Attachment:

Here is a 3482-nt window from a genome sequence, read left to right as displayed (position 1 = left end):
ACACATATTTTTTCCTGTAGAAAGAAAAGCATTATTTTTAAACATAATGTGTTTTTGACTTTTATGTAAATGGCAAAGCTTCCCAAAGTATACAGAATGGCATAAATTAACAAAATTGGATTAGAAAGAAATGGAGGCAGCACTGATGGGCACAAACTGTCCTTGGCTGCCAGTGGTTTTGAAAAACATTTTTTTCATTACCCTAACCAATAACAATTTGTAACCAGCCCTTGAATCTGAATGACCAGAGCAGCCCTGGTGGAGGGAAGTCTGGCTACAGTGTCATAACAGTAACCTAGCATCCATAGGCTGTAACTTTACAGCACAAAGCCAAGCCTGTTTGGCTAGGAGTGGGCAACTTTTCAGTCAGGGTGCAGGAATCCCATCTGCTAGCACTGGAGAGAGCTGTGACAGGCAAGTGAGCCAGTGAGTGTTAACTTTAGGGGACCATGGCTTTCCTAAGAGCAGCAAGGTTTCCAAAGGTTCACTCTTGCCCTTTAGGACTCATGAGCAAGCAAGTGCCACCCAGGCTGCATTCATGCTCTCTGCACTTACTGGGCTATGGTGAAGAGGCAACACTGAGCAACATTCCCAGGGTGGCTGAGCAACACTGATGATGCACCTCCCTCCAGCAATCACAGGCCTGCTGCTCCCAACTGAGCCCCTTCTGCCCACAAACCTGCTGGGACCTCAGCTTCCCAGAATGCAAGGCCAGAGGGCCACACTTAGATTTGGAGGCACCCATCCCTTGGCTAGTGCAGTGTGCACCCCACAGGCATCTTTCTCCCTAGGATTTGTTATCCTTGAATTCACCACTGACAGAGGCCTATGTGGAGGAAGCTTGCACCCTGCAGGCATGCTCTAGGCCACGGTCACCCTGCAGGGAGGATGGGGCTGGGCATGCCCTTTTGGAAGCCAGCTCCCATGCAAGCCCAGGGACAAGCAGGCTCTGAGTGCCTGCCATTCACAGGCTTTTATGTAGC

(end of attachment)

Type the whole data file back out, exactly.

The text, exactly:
Here is a 3482-nt window from a genome sequence, read left to right as displayed (position 1 = left end):
ACACATATTTTTTCCTGTAGAAAGAAAAGCATTATTTTTAAACATAATGTGTTTTTGACTTTTATGTAAATGGCAAAGCTTCCCAAAGTATACAGAATGGCATAAATTAACAAAATTGGATTAGAAAGAAATGGAGGCAGCACTGATGGGCACAAACTGTCCTTGGCTGCCAGTGGTTTTGAAAAACATTTTTTTCATTACCCTAACCAATAACAATTTGTAACCAGCCCTTGAATCTGAATGACCAGAGCAGCCCTGGTGGAGGGAAGTCTGGCTACAGTGTCATAACAGTAACCTAGCATCCATAGGCTGTAACTTTACAGCACAAAGCCAAGCCTGTTTGGCTAGGAGTGGGCAACTTTTCAGTCAGGGTGCAGGAATCCCATCTGCTAGCACTGGAGAGAGCTGTGACAGGCAAGTGAGCCAGTGAGTGTTAACTTTAGGGGACCATGGCTTTCCTAAGAGCAGCAAGGTTTCCAAAGGTTCACTCTTGCCCTTTAGGACTCATGAGCAAGCAAGTGCCACCCAGGCTGCATTCATGCTCTCTGCACTTACTGGGCTATGGTGAAGAGGCAACACTGAGCAACATTCCCAGGGTGGCTGAGCAACACTGATGATGCACCTCCCTCCAGCAATCACAGGCCTGCTGCTCCCAACTGAGCCCCTTCTGCCCACAAACCTGCTGGGACCTCAGCTTCCCAGAATGCAAGGCCAGAGGGCCACACTTAGATTTGGAGGCACCCATCCCTTGGCTAGTGCAGTGTGCACCCCACAGGCATCTTTCTCCCTAGGATTTGTTATCCTTGAATTCACCACTGACAGAGGCCTATGTGGAGGAAGCTTGCACCCTGCAGGCATGCTCTAGGCCACGGTCACCCTGCAGGGAGGATGGGGCTGGGCATGCCCTTTTGGAAGCCAGCTCCCATGCAAGCCCAGGGACAAGCAGGCTCTGAGTGCCTGCCATTCACAGGCTTTTATGTAGC